Hello, I am not an expert in auto related stuffs, but I heard that replacing the brake fluid is an important part in auto maintenance. I saw a blog ( http://www.serviceplus416.com/car-news/why-its-important-to-replace-your-brake-fluid/ ) which talks about the same. I realized the importance of replacing brake fluids and how it becomes an important part of routine maintenance. But, I have a question now, if brake fluid is contaminated, should I need to be concerned?
“If brake fluid is contaminated, should I need to be concerned?”
You should be concerned to the point where you flush out all of the old brake fluid and make sure you replace your brake fluid at the proper interval in the future. I have never flushed any brake fluid that looks as good going out as it did when it was going in.
If you’ve detected contamination in your brake fluid you should be concerned. You should flush the system with fresh fluid.
Brake fluid absorbs moisture and that in turn will contribute to metal brake lines rusting. I’ve seen it happen a couple of times, dangerous!
Honda was on the ‘flush the brake fluid’ bandwagon from the '76 Civic-I don’t know about the AN600. Moisture contaminated brake fluid in steel parts = rust, which damages rubber seals and brake lines from the inside out.
My attitude is: flush the fluid when you service the brakes. Good practice is to bleed the brakes when you change pads–it isn’t that much more work to continue bleeding until you push fresh fluid out the bleeders.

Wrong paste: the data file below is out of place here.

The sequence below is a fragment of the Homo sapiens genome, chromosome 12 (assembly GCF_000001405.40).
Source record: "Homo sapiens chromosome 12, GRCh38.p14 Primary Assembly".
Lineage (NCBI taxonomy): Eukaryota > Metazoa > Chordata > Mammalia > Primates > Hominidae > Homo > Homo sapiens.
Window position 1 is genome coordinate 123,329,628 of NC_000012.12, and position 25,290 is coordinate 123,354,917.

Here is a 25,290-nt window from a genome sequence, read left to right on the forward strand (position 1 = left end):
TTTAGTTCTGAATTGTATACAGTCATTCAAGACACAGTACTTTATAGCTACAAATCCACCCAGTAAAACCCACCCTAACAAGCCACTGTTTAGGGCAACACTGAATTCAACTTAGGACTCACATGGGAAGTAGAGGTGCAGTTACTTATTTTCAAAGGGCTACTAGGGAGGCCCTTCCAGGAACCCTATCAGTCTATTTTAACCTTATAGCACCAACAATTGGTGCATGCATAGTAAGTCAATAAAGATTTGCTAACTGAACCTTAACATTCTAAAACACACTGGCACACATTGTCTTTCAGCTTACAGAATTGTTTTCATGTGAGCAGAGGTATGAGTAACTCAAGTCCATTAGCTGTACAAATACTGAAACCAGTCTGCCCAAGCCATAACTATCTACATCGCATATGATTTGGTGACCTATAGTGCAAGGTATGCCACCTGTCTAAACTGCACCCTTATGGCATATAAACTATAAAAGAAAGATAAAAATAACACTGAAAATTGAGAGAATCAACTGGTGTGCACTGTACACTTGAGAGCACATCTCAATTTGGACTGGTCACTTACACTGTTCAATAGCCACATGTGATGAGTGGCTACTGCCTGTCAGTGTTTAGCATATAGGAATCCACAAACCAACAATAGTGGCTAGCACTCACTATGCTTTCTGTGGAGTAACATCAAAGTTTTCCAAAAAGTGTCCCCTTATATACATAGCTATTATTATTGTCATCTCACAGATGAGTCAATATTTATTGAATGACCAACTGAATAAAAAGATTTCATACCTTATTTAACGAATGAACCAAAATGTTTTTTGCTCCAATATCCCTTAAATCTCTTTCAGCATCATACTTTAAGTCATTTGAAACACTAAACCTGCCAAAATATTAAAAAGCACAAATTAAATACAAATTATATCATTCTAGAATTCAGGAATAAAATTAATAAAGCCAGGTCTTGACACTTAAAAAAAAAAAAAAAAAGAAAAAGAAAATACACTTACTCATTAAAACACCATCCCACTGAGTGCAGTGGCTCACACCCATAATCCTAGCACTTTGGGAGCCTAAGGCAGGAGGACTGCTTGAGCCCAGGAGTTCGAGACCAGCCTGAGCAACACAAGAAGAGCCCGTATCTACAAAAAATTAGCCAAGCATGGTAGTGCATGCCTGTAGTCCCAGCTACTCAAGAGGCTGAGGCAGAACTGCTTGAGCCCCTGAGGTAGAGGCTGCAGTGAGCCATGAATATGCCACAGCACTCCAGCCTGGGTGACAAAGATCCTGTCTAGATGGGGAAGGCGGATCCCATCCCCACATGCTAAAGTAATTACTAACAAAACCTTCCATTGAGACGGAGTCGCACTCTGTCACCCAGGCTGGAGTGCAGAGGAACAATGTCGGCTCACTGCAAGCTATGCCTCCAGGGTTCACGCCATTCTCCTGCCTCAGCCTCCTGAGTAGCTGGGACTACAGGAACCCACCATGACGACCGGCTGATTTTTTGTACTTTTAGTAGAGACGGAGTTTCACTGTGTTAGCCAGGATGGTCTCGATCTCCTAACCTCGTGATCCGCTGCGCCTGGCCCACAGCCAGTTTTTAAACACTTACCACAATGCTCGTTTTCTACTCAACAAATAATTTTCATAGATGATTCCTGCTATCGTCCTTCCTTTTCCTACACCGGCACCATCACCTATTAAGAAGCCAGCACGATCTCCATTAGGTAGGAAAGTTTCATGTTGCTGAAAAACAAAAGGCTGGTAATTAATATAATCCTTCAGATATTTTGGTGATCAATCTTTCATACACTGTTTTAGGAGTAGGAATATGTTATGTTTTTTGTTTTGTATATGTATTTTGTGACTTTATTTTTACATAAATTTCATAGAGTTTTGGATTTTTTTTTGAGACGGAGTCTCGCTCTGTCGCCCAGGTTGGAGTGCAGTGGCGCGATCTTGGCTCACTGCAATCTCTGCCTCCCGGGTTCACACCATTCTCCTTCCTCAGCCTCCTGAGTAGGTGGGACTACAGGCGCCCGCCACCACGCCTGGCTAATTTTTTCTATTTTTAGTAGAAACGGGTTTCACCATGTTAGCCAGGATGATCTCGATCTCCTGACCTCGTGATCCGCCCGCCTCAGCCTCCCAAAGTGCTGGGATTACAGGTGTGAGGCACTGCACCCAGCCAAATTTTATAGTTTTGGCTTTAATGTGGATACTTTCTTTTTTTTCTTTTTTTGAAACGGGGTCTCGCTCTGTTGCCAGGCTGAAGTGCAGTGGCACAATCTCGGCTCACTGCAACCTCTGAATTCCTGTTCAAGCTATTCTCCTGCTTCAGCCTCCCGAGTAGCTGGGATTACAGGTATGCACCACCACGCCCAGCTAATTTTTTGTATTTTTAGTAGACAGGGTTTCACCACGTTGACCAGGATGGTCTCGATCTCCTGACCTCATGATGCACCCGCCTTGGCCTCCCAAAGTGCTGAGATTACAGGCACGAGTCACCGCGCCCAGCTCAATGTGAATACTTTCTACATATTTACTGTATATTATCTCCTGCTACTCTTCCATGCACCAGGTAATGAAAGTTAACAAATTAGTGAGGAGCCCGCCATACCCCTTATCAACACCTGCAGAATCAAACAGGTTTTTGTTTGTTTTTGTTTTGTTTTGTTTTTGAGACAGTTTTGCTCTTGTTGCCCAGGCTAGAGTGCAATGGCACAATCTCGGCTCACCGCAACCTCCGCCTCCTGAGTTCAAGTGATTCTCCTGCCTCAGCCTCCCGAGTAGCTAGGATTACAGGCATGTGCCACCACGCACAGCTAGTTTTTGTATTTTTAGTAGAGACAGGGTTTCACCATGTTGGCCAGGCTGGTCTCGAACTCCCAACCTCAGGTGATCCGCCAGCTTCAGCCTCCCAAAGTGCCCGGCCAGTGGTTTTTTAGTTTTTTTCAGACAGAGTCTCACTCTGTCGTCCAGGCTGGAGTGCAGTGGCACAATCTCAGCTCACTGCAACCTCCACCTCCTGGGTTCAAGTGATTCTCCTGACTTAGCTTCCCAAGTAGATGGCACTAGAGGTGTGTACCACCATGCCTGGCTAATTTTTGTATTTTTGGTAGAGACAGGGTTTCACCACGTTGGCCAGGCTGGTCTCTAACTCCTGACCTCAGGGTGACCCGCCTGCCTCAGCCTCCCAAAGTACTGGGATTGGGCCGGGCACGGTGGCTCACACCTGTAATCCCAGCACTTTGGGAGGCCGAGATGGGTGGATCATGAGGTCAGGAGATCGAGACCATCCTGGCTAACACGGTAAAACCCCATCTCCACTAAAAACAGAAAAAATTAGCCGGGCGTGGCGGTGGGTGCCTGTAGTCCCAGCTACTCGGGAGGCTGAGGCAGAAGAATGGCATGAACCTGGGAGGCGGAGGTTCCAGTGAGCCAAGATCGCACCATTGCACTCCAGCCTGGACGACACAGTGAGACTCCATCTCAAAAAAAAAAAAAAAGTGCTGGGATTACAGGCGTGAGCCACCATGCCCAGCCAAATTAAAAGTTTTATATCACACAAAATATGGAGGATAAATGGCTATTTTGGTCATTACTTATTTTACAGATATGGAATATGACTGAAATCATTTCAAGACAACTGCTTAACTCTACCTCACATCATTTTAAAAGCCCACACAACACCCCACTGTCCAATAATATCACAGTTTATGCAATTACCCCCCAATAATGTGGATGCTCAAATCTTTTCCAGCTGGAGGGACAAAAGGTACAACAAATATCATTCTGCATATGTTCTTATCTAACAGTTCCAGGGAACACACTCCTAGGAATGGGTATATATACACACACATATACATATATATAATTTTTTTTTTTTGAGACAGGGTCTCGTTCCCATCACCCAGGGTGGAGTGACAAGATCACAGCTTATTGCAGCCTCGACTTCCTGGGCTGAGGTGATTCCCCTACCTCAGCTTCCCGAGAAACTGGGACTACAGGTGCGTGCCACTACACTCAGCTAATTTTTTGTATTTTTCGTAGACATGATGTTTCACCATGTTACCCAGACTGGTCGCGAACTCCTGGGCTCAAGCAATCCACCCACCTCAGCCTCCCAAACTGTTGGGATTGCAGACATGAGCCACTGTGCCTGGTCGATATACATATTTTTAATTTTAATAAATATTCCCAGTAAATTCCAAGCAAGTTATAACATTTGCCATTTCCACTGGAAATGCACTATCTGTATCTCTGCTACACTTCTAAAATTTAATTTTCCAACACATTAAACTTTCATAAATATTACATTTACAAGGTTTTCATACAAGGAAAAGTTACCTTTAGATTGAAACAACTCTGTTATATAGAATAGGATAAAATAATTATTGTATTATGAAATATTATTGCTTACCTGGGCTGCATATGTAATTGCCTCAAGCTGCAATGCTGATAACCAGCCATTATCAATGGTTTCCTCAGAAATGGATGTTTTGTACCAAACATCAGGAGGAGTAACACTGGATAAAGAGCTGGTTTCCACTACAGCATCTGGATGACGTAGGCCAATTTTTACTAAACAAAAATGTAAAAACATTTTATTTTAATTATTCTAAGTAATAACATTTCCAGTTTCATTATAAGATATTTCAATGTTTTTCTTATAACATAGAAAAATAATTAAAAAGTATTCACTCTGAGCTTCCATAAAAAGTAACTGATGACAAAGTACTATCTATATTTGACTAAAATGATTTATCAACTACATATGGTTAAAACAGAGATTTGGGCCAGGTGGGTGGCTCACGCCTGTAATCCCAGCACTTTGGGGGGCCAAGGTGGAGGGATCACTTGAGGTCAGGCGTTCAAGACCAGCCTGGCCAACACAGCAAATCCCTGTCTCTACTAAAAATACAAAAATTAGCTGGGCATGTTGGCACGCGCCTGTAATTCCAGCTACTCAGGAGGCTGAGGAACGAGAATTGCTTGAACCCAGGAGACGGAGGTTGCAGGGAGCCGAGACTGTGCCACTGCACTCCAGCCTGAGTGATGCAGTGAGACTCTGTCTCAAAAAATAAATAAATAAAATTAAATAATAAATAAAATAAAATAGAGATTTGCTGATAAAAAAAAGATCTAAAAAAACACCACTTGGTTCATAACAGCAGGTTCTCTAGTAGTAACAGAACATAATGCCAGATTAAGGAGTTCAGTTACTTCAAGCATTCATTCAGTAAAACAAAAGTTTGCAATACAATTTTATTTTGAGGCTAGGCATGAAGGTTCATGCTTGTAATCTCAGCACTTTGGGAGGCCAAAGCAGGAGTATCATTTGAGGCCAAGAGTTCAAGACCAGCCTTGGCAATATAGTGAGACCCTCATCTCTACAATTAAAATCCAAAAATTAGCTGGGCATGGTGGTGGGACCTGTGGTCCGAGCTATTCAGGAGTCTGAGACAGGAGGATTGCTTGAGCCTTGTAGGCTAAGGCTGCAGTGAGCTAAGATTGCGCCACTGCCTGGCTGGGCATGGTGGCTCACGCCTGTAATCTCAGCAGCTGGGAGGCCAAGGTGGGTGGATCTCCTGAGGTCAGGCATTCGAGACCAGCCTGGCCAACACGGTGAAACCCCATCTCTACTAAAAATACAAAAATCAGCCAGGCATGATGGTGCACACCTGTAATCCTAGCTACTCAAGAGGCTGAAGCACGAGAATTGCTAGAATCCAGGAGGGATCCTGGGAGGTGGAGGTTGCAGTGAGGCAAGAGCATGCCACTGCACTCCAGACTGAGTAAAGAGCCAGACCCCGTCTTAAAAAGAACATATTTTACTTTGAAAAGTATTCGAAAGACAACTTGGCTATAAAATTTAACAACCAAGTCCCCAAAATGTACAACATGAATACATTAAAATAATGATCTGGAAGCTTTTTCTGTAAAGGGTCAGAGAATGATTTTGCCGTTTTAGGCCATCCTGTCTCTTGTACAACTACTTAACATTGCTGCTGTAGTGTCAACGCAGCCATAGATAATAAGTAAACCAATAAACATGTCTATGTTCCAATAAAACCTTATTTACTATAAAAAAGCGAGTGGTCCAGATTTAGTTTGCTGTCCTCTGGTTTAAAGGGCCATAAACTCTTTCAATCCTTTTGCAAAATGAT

I don’t have a fluid-changing regemin beyond that, however.
I got in the habit of changing brake fluid in my '81 Accord.
Do it every 3 years now. If I had a car with ABS I’d do it every 2 years.
Old fluid always looks dark. That’s enough evidence for me.
I am in CA where moisture is not much of an issue (we are going through a long drought), but after 18 months my fluid is dark, so I usually change it at 2 yr intervals. If I am doing a brake job, I change the fluid too b/c as mentioned above it is not that much work and I also have to buy a bottle of fluid and hate to waste it.
I’m with @meanjoe75fan on this. I only change it out when I have to do someone that involves opening the brake lines anyway. My thinking is if I mess around with it, I may do more harm than good. It is very easy to contaminate brake fluid, and even miniscule dirt particles will clog up the passages. And then I only change it on the brake circuit I’m working on. Usually I have to do something with the brakes on the Corolla every 2-3 years, change the front pads or the rear shoes, etc, so one of the circuits is getting new fluid at about that interval. Has worked ok for me. Never had to replace a brake master cylinder, disc brake caliper, drum wheel cylinder, or metal brake line in over 20 years. Mild Calif climate probably contributes.
Well, you are messing with it when you are doing the pads and then flush the fluid, so how is that better than a simple flush every 2 years even if you don’t need pads. I say this because on the car that I drive the miles are mostly fwy and I am very good in adjusting my speed, so I can easily go 100K miles with no need for new pads; my wife’s car is a different story.